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Humble Inquiry: The Gentle Art of Asking Instead of Telling

3.79  ·  Rating details ·  2,058 ratings  ·  225 reviews
The Key to Effective Communication

Communication is essential in a healthy organization. But all too often when we interact with people—especially those who report to us—we simply tell them what we think they need to know. This shuts them down. To generate bold new ideas, to avoid disastrous mistakes, to develop agility and flexibility, we need to practice Humble Inquiry.

Ed
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Paperback, 144 pages
Published September 30th 2013 by Berrett-Koehler Publishers (first published January 1st 2013)
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Average rating 3.79  · 
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 ·  2,058 ratings  ·  225 reviews


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Philippe
I am getting more and more convinced that big, systemic change takes root in conscious but modest shifts in behaviour and thought. The argument developed in this short book confirms this: asking the right questions, from an authentic attitude of respect and curiosity, is the basis for building trusting relationships; trust facilitates better task-related communication and, thereby, ensures collaboration to get the job done. Humble Inquiry is particularly important given that organisations and co ...more
Richard Newton
Jul 06, 2018 rated it really liked it
I rather liked this little book. I've been a fan of Schein's thinking for a long time, since I was first introduced to his ideas on Process Consulting when I was a junior management consultant, (I know, we all have things in our pasts that are embarrassing!).

This is a very easy read with deceptively simple advice, but summarises decades of experience on what really brings people and teams together, and what avoids the significant problems that result from a failure of people to effectively comm
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Lê Phúc
Sep 24, 2014 rated it it was ok
The idea is great and insightful. However, that could be easily covered by one chapter, not the whole book. The author repeat himself quite a lot.
Ajit Kumar
Feb 13, 2014 rated it really liked it
Shelves: i-own
I have finished reading first four chapters. Really impressive and practical. As rightly pointed out in the book, we are accustomed to the culture of telling. Teamwork based on Inquiry -- specifically, Humble Inquiry, is difficult, but well worth the effort, especially if you're in a leadership position.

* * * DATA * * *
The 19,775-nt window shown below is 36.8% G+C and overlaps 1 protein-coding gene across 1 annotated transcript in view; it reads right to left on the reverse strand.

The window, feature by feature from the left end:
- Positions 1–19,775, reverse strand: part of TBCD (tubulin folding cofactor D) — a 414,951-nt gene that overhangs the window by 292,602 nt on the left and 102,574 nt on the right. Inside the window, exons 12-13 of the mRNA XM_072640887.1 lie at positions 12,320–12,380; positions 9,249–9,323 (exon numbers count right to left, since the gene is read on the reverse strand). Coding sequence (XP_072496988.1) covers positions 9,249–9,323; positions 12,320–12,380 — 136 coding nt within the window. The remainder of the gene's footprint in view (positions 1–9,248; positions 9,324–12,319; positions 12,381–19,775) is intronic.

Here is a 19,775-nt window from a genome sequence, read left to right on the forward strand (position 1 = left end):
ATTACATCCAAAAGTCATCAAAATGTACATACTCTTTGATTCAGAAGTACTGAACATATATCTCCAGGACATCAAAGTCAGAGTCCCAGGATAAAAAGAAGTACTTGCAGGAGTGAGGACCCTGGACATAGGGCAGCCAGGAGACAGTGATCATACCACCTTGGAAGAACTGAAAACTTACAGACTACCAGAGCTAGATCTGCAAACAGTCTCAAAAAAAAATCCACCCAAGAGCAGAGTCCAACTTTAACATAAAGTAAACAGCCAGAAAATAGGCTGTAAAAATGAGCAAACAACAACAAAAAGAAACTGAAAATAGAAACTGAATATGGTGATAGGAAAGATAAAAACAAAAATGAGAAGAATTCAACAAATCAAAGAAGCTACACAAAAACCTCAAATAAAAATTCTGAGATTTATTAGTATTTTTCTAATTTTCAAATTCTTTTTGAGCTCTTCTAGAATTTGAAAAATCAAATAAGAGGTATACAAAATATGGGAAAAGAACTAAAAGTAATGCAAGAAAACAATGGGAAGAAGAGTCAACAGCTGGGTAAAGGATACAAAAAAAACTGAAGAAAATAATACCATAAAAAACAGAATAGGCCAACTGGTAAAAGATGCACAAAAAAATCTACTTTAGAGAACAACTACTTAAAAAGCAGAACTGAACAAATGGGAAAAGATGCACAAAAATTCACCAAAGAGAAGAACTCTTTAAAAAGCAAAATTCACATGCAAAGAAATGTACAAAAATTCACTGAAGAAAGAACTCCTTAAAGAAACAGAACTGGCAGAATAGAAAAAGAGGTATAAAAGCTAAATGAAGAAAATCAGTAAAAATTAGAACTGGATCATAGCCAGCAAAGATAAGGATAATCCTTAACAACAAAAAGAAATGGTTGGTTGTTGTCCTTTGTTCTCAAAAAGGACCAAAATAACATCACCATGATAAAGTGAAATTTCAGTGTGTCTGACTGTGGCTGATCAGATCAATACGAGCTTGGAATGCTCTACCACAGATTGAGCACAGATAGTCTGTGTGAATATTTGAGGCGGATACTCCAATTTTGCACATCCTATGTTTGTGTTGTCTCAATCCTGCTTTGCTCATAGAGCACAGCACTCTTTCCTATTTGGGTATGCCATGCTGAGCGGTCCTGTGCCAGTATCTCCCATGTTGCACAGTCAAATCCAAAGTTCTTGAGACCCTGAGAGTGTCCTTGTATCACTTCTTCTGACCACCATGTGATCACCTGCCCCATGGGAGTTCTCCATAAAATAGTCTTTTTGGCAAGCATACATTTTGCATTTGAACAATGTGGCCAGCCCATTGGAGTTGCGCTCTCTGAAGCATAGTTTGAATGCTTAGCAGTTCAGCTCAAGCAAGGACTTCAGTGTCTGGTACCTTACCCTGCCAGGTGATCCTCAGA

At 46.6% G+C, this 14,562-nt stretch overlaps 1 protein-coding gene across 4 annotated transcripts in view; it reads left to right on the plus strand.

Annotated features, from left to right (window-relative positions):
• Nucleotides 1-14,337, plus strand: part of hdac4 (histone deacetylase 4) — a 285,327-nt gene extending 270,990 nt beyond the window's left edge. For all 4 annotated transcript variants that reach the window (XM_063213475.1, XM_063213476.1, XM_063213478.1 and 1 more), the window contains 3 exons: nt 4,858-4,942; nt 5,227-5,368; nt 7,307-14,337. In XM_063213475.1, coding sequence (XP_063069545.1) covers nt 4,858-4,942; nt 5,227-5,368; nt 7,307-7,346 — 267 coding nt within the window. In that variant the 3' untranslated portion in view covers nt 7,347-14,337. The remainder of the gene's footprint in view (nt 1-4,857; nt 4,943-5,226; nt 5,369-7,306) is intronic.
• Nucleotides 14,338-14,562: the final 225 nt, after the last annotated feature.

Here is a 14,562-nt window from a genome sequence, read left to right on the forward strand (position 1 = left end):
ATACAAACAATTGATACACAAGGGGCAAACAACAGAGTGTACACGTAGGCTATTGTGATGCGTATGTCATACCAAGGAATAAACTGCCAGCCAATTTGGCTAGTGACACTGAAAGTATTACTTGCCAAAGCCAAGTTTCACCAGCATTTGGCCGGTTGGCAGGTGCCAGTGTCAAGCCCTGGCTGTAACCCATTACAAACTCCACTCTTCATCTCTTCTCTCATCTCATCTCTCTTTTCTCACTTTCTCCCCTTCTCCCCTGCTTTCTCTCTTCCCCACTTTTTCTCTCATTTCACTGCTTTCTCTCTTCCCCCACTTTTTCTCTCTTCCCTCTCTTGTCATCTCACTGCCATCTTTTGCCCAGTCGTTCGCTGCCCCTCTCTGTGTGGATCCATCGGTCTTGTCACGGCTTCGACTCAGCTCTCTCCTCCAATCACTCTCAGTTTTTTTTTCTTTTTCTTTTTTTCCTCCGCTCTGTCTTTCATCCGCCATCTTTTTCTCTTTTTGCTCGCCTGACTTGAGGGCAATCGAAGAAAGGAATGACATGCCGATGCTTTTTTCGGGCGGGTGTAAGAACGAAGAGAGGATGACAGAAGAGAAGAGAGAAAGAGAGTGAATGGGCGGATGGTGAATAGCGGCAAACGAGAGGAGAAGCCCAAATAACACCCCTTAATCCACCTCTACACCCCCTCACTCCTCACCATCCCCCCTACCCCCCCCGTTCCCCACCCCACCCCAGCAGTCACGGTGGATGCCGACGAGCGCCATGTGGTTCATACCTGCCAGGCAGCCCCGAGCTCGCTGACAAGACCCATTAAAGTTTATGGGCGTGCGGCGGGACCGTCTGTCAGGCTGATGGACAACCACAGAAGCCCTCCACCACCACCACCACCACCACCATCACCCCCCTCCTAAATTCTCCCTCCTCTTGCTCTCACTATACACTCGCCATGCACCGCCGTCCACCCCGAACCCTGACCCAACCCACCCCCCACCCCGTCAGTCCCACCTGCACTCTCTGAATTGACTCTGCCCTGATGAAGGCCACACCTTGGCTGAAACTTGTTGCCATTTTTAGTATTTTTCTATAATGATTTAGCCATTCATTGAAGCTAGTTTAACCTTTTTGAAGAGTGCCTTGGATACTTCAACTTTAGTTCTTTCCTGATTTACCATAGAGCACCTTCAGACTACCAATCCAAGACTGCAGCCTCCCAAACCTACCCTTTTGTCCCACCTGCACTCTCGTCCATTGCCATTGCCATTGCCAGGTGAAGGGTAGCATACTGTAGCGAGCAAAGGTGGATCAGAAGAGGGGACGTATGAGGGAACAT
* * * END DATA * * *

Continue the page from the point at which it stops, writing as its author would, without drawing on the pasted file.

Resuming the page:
Update: I completed reading it. Really impressive, though I feel that some of the later chapters are repetition of what is mentioned in the first few chapters. Nevertheless, it serves and import
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Jerry Jennings
Relationships grow when people learn about and appreciate each other. I believe that many of us can benefit from being very intentional about reaching out and getting to know each other in our work places, communities and even families.
Edgar H. Schein in his new book: Humble Inquiry: the Gentle Art of Asking Instead of Telling (2013) writes, “Why is it so important to learn to ask better questions that help to build positive relationships? Because in an increasingly complex, interdependent, and
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Bernd Schiffer
Fascinating! Lots to ponder. Decided to read it again immediately after I finished it.
Andy
Nov 27, 2015 rated it liked it
Mish-mash of advice that can be found in many other books I’ve read so I found it boring. What the author says isn’t wrong (“be humble”) but I worry that he omits things that are based on more solid evidence than his anecdotal experiences. For instance, he talks a lot about OR teams. I think that the checklist approach, which he sort of pooh-poohs, makes a lot more sense than relying on all the staff in the hospital to get to know each other personally.
The Checklist Manifesto How to Get Things Right by Atul Gawande
The 7 Habits of Highly Effective People Powerful Lessons in Personal Change by Stephen R. Covey
Tao Te Ching A New English Version by Lao Tzu
Managing Your Mind The Mental Fitness Guide by Gillian Butler
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Sally
Dec 06, 2014 rated it liked it
Shelves: nonfiction
The value of asking questions based in genuine curiosity and interest (rather than telling people what you think) in building relationships, particularly for the person with higher status in the relationship. The author was a business school professor and a consultant, and the work is addressed to leaders in various positions, the type of people he might have helped professionally. Also, I felt he was used to presenting his material to largely male audiences. Nonetheless, there are many insights ...more
Ken
Jun 15, 2014 rated it it was ok
Shelves: denison-bookclub